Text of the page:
The Truth in Lending Act (TILA) aims to promote the informed use of consumer credit by requiring disclosures about its terms and cost. The Act mandates that lenders disclose the annual percentage rate (APR), the terms of the loan, and the total costs to the borrower. TILA also provides borrowers with the right to cancel certain credit transactions that involve a lien on a borrower's principal dwelling, regulates certain credit card practices, and provides a means for fair and timely resolution of credit billing disputes. TILA has specific provisions regarding the rights and obligations of parties in a mortgage transaction.
The Real Estate Settlement Procedures Act (RESPA) requires lenders, mortgage brokers, or servicers of home loans to provide borrowers with pertinent and timely disclosures regarding the nature and costs of the real estate settlement process. RESPA also prohibits specific practices that increase the cost of settlement services, such as kickbacks and referral fees. Section 6 of RESPA provides borrowers with consumer protection during the servicing of their loans and mandates that servicers respond to borrower inquiries or complaints. Section 9 of RESPA prohibits sellers from mandating the use of a particular title insurance company, indirectly affecting the mortgage process.
The Homeowners Protection Act (HPA) was established to provide homeowners with certain rights to cancel private mortgage insurance (PMI) that is required by lenders as a condition of a residential mortgage transaction. The Act stipulates that PMI must be terminated automatically when the mortgage balance reaches 78% of the original value of the secured property, provided the borrower is current on their payments. Borrowers also have the right to request the cancellation of PMI when the mortgage balance reaches 80% of the original property value. The HPA includes disclosures that lenders must provide to borrowers concerning the terms and conditions of their PMI.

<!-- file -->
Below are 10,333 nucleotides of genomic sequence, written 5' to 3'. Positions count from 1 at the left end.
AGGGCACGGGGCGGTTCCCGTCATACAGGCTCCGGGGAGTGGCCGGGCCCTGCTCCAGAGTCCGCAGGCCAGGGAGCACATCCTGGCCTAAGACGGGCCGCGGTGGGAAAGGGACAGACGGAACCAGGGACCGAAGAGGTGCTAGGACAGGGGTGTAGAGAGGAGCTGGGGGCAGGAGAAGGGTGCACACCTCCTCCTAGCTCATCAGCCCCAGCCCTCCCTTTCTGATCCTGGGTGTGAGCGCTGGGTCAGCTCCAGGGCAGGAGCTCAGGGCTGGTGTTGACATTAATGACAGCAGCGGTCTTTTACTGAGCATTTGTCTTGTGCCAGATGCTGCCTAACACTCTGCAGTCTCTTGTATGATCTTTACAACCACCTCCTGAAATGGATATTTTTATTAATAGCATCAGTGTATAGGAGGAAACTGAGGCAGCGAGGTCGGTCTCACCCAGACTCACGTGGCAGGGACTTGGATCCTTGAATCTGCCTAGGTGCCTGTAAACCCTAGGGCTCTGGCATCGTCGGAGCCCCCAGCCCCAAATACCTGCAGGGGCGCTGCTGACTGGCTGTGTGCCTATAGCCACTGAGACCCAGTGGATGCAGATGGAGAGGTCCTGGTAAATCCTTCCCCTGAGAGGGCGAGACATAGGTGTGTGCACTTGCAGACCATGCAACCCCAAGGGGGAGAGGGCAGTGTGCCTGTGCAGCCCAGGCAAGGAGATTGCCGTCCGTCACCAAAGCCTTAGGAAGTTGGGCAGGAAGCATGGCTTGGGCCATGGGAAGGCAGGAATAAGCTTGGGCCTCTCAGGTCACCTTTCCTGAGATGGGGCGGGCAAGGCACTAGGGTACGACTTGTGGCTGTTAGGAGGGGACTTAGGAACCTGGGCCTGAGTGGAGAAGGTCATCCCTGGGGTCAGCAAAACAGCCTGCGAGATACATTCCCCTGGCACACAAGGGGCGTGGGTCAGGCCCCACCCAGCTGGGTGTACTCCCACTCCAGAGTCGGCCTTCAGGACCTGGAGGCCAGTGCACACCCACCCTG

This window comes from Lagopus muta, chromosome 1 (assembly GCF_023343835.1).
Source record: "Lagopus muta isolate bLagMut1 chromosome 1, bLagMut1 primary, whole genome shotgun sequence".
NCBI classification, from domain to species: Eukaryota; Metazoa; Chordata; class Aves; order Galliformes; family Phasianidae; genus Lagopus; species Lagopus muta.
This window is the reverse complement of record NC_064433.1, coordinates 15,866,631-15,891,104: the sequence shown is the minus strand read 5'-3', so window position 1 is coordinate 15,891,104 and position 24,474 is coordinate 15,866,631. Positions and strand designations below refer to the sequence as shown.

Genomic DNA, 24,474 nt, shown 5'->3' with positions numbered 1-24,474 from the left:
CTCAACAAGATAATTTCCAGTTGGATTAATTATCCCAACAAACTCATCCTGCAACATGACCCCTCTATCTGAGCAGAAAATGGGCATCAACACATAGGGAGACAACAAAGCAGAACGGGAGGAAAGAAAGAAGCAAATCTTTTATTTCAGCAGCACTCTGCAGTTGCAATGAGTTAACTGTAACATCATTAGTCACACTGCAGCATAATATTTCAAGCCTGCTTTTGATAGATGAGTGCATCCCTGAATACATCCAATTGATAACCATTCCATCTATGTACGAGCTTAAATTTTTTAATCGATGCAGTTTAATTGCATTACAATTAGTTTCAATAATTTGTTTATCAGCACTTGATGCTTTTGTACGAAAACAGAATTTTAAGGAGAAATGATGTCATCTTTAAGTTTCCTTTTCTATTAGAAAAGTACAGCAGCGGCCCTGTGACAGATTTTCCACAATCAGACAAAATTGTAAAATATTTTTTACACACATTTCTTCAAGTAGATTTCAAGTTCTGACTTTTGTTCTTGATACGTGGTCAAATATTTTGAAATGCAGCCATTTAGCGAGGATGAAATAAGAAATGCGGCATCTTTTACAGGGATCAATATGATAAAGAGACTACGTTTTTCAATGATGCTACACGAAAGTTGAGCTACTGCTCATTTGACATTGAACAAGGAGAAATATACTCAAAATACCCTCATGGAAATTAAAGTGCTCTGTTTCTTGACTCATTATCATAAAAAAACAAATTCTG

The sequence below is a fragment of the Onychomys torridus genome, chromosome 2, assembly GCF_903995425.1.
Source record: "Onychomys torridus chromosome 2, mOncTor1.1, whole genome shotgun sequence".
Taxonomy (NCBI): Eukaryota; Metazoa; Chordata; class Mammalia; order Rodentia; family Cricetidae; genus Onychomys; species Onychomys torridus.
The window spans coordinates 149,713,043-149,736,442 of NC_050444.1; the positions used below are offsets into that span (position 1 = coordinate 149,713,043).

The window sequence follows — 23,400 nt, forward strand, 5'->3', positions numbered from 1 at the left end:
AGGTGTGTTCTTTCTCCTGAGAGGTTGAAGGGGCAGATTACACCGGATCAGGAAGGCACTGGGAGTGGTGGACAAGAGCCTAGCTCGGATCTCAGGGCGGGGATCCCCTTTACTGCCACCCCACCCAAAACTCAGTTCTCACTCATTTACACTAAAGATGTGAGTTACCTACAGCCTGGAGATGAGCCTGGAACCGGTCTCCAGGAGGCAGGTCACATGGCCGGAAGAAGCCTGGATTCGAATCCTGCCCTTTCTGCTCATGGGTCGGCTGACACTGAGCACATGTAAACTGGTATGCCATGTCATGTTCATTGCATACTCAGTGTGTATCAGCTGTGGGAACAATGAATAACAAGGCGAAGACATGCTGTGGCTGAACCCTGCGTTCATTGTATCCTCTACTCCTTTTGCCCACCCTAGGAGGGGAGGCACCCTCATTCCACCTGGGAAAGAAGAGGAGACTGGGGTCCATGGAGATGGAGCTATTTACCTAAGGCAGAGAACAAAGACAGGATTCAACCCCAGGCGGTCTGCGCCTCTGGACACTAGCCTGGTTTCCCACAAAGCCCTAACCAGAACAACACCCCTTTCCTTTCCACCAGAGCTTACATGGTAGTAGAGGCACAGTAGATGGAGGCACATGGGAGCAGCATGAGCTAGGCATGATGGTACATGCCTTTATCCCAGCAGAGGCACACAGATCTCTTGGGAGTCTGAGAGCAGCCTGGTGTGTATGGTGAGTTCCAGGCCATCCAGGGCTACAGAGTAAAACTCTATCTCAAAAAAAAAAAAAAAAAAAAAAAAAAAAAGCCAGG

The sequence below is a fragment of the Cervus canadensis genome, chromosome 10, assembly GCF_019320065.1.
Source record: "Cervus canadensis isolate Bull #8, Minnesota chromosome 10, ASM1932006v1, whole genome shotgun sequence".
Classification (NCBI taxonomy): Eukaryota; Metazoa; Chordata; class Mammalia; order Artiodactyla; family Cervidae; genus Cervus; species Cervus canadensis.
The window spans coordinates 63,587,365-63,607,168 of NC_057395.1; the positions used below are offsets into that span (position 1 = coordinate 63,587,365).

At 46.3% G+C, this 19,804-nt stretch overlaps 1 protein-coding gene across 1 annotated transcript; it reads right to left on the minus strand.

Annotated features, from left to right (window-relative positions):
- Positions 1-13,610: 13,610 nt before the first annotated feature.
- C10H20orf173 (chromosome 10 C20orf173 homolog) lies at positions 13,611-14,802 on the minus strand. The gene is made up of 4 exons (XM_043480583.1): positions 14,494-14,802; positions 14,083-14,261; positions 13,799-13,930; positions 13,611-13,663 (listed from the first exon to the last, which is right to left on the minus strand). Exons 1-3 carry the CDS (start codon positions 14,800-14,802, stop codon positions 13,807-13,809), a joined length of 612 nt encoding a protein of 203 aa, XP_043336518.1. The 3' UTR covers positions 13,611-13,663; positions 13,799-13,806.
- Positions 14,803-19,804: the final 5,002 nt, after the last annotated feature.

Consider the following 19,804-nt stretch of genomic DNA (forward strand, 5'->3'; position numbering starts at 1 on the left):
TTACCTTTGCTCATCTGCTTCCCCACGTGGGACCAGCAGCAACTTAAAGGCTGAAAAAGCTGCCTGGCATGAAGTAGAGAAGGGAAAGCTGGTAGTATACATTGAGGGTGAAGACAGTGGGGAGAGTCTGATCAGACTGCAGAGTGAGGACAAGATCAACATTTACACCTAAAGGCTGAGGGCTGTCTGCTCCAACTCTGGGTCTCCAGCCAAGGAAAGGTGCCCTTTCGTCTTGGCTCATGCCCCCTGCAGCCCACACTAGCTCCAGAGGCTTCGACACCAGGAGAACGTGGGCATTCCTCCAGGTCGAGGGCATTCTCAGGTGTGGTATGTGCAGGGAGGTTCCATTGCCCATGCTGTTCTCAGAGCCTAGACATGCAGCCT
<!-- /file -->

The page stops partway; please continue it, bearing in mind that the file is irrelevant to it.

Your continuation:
The Dodd-Frank Wall Street Reform and Consumer Protection Act was enacted in response to the financial crisis of 2008. Title XIV of the Act, known as the Mortgage Reform and Anti-Predatory Lending Act, establishes minimum standards for mortgages and creates a 'qualified mortgage' standard for residential mortgages. It mandates that lenders assess the borrower's ability to repay the loan and prohibits unfair, deceptive, or abusive acts or practices. The Act also established the Consumer Financial Protection Bureau (CFPB), which is responsible for enforcing compliance with federal consumer financial laws and protecting consumers in the financial marketplace.